US Embassy Warns Against Fraud in Afghan Elections

  • US Ambassador John Bass had said he was worried about various reports on when the IEC would open the National Center for Voting.
  • Candidates had asked the Afghan election commission not to count votes without biometrics because they believed the turnout had been "exaggerated."
  • One of the major differences between these Afghan elections and previous presidential elections is the universal use of biometrics.

The US Embassy, ​​whose staff recently visited the Afghan Election Commission and the commission’s work process, said “There’s no place for fraud in Afghan Elections.” The US Embassy in Kabul wrote on its official Twitter page that its staff has access to the Afghan Election Commission Information Center and appreciates the hard work of Afghan election officials.

The Embassy of the United States of America in Kabul is the diplomatic mission of the United States of America in the Islamic Republic of Afghanistan. The U.S. Embassy in Kabul was elevated in May 1948 from the U.S. Kabul Legation.

The embassy added that Afghan voters are assured “only legitimate, transparent and real votes are counted.” About a week ago, US Ambassador John Bass had said in Kabul that he was worried about various reports on when the IEC would open the National Center for Voting. Mr. Bass wrote on his official Twitter page, “it’s important for the IEC to clarify for domestic observers and the Afghan people.”

The Afghan Election Commission also announced that US Deputy Assistant Secretary Crane Dicker had met with members of the commission on the process of holding the election and summarizing the results at its headquarters. She added that the United States has taken responsibility for supporting the Afghan people and the process, and has invested in institutionalizing democracy in the country for the past five years and is ready to work with the Afghan people for another five years.

In recent days, a number of presidential candidates have protested that they have cheated a number of candidates in this year’s presidential election. Referring to the high votes in the provinces of Kandahar, Paktia, Nangarhar, Helmand, Baghlan, and Khost, they claimed that the provinces were rigged and a number of non-biometric votes were thrown out.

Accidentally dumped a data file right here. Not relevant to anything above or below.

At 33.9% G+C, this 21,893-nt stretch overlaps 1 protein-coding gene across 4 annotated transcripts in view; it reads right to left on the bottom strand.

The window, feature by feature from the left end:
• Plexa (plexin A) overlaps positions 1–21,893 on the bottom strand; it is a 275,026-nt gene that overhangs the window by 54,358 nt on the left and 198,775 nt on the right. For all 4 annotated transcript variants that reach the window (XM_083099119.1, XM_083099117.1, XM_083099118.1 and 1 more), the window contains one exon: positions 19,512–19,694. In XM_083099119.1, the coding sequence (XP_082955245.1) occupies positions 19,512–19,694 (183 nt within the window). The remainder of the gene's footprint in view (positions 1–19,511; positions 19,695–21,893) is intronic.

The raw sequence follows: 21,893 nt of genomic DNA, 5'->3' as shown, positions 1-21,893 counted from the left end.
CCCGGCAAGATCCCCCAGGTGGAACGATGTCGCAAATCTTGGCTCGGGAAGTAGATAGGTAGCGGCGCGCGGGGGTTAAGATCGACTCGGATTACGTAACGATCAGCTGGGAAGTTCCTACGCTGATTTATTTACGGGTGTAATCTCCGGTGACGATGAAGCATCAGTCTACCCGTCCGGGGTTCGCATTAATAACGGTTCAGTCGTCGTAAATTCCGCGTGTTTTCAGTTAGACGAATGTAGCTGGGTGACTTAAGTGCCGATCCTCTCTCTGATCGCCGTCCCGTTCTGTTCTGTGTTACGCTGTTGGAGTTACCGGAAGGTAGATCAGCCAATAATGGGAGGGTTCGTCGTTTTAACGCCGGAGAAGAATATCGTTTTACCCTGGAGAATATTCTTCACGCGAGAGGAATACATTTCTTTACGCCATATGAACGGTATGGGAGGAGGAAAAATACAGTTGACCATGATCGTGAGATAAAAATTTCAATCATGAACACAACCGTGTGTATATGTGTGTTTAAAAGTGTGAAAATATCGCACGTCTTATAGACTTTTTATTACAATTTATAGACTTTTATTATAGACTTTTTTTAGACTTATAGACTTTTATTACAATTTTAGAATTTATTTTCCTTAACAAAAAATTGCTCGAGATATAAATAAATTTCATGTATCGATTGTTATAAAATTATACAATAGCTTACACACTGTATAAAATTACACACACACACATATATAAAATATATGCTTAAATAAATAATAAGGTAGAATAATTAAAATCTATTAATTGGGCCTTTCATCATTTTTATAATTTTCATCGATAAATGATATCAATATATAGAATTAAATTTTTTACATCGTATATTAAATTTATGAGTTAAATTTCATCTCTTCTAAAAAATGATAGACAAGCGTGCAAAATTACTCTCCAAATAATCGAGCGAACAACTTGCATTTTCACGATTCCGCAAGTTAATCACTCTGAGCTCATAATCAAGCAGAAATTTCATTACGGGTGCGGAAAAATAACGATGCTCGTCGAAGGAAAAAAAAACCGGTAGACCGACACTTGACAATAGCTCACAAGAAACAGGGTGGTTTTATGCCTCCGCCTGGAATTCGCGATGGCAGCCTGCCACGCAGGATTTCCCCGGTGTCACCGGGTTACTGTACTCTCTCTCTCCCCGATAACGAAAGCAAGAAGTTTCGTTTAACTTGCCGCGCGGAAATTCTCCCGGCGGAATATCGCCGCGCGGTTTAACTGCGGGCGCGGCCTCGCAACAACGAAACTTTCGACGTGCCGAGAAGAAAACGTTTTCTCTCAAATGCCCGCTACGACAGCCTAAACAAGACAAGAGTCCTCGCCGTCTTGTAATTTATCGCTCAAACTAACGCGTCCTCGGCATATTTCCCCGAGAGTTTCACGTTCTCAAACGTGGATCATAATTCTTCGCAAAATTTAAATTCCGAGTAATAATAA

The candidates had asked the Afghan election commission not to count votes without biometrics because they believed the turnout had been “exaggerated” by the IEC. The turnout for the Afghan presidential election was announced by the Election Commission at 4,400 centers across Afghanistan at 2.562 million people. The turnout may change eventually, the election commission said. The commission has insisted it will not count any votes without biometrics and fakes.

At the same time, the IEC has announced that a number of presidential candidates are pressuring the commission to announce the results early. Yesterday, one candidate had asked the international community to put pressure on the election commission to announce the election results sooner.

Presidential elections were held in Afghanistan on September 28, 2019. The elections were originally scheduled for 20 April, but the Independent Election Commission twice announced delays.

One of the major differences between these Afghan elections and previous presidential elections is the universal use of biometrics. However, in last year’s parliamentary elections, neither the candidates nor the voters were happy about this technology. The Afghan Election Commission claims that it has learned a lot from the problems in the parliamentary elections in using this device and has resolved the problems. In the Afghan parliamentary elections that took place about a year ago, the machines were inoperable, destroyed, or lost in some centers, causing many to cast ballots without biometric barcodes.

In the run-up to the presidential election, the Electoral Commission has worked hard to solve the problems of the past by sending 5,000 devices to its transparency. Around 5,000 machines have been sent to the polling stations for 4,000 polling stations and 6,000 storage units to be used if the machine fails or fails to work. In the previous round, the lack of familiarity with the IEC staff on how this device worked was another problem for voters, but now four thousand machines have been used to train IEC staff to avoid repeating the previous problem.

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George Mtimba

George clarifies how the news is changing the world, how world news trends affect you. Also, George is a professional journalist, a freelance news reporter and writer who is passionate with current world news.


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